The City of Rocky Mount unceremoniously began the long process Monday of removing the Confederate monument from its place near Battle Park.

The city hired the Greenville Monument Co. to handle the removal of the monument, according to a statement from the city. The removal is expected to take about five days and is resulting in the closure of one northbound lane of Falls/Benvenue Road until the removal of the former landmark is completed.

By early Monday afternoon, the statue of the Confederate soldier located at the top of the monument had been removed and workers were removing the second section of the column. Observers of the dismantling of the monument had mixed reactions to the historic event.

“This is a good day,” said Linwood Gallop, an African-American man who has lived in the Rocky Mount area for about a year.

Gallop said he is glad to see the monument come down.

“I am very pleased,” he said. “It is a long, old, bad history and it needs to be corrected. The way I feel about it, these monuments were illegal when they went up.”

Buck Luper, a white lifelong resident of Rocky Mount had a different reaction.

“This is a sad day,” he said.

Luper said he feels the removal of the Confederate monument is both unnecessary and senseless.

“I just hate to see part of history removed,” Luper said. “It is not what is represents so much as the fact that wars are wars. People lose their lives, and this is just commemorative of that. It is not about racism, in my opinion.”

Luper was present at the scene Monday to say goodbye to “Uncle Billy.”

“I bring my grandkids by when they come here, and I always referred to the man on the top as ‘Uncle Billy.’ And when they came to visit, they would always say, ‘Let’s go see Uncle Billy,’” Luper said.

The monument is being removed because of a 6-1 vote by the Rocky Mount City Council during the June 8 meeting. Within three weeks and with no apparent bidding process, the city manager made the decision to hire a firm to remove the statue at a price tag of $281,250. This money will come from the city’s general funds, a spokesman for the city said.

Though no ceremony was held to acknowledge the dismantling of the monument, its installation was a different matter. The original dedication of the statue was held on May 14, 1917.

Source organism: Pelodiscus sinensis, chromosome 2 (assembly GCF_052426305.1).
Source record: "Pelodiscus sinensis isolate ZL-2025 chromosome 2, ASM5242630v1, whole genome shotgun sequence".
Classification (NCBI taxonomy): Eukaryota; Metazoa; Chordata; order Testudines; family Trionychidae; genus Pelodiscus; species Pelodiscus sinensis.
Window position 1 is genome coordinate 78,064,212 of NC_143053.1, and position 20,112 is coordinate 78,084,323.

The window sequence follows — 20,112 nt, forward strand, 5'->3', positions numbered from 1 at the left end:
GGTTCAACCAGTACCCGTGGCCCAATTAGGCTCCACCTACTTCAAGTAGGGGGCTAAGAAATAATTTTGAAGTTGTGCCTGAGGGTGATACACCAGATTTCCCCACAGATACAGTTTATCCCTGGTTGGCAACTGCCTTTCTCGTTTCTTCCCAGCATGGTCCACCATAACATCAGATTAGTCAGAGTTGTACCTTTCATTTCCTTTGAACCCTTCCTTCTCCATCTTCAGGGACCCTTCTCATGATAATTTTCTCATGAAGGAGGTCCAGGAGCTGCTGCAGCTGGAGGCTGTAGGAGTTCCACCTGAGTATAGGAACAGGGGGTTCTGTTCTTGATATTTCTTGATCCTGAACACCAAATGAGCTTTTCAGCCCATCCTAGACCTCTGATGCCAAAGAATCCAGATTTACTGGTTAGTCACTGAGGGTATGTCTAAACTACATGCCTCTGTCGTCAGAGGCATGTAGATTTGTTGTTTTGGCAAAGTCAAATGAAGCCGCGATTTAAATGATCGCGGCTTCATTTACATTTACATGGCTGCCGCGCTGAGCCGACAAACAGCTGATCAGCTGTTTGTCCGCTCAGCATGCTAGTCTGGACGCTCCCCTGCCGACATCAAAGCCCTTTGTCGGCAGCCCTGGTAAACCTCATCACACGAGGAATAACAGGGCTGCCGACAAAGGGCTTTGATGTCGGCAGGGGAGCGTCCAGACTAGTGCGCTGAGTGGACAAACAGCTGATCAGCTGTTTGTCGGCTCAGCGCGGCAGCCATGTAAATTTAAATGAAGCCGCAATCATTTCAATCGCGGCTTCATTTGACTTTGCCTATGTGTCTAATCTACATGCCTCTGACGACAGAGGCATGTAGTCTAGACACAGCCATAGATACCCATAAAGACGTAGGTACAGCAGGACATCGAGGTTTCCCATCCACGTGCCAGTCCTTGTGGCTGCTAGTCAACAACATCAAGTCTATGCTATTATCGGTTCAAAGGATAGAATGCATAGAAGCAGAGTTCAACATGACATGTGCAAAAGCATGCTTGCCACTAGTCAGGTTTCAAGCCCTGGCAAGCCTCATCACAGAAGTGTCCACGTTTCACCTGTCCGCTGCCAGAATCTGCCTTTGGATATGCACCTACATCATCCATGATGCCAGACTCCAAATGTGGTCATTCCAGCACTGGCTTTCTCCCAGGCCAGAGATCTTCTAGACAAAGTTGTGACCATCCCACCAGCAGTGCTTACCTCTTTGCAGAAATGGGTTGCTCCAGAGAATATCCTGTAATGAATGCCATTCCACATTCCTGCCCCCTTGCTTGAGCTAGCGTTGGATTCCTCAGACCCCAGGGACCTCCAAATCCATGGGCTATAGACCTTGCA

The book “Commemorative Landscapes of N.C.,” published by UNC-Chapel Hill, recounts the original unveiling in what was then called Riverside Park.

“A procession began at the Ricks Hotel led by mounted marshals, the 1st N.C. Regiment Band, five troops of Boy Scouts, the Junior Bethel Heroes Chapter, three troops of Girl Scouts, school children, and automobiles. ‘America’ and ‘Bonnie Blue Flag’ were sung by children. Governor Bickett delivered the address, and the monument was unveiled by R.H. Ricks and Richard Thorp. Following the service, a ‘genuine Nash County barbecue dinner’ was served.”

The location of the monument is tied to an historical event at the adjacent Rocky Mount Mills. Rocky Mount Mills began in 1818, according to the book, and slave labor powered the mills until 1852. The author of “The South in the Building of a Nation,” states that the Rocky Mount Mills was a general supply station for warps used by women of the South to weave cloths on old hand looms during and just prior to the Civil War.

On July 20, 1863, Rocky Mount Mills was targeted by Union Gen. Edward E. Potter with six companies dispatched to destroy it, “Commemorative Landscapes of N.C.” states.

The inscription on the monument reads: “To the Confederate soldiers of Nash County who in 1861 in obedience to the summons of their state freely offered their lives, their fortunes, and their sacred honor on behalf of the cause of Constitutional liberty and self-government and through four years of war so bore themselves in victory and defeat as to win the plaudits of the world and set an example of exalted and unseen patriotism which will ever be an unfailing inspiration to all future generations of American citizens.”

The monument states that is was erected by “a surviving comrade.” That comrade was Col. R.H. Ricks, a Rocky Mount native, who donated funds for its purchase and installation. The original cost of the monument was $15,000.

In 1976, during a restoration effort, the monument was rededicated to veterans of all wars from Nash and Edgecombe counties, according to historical reports.

After the removal of the monument is complete, the monument will be stored in an unidentified location on city property until a new owner claims and relocates it, a press release from the city stated.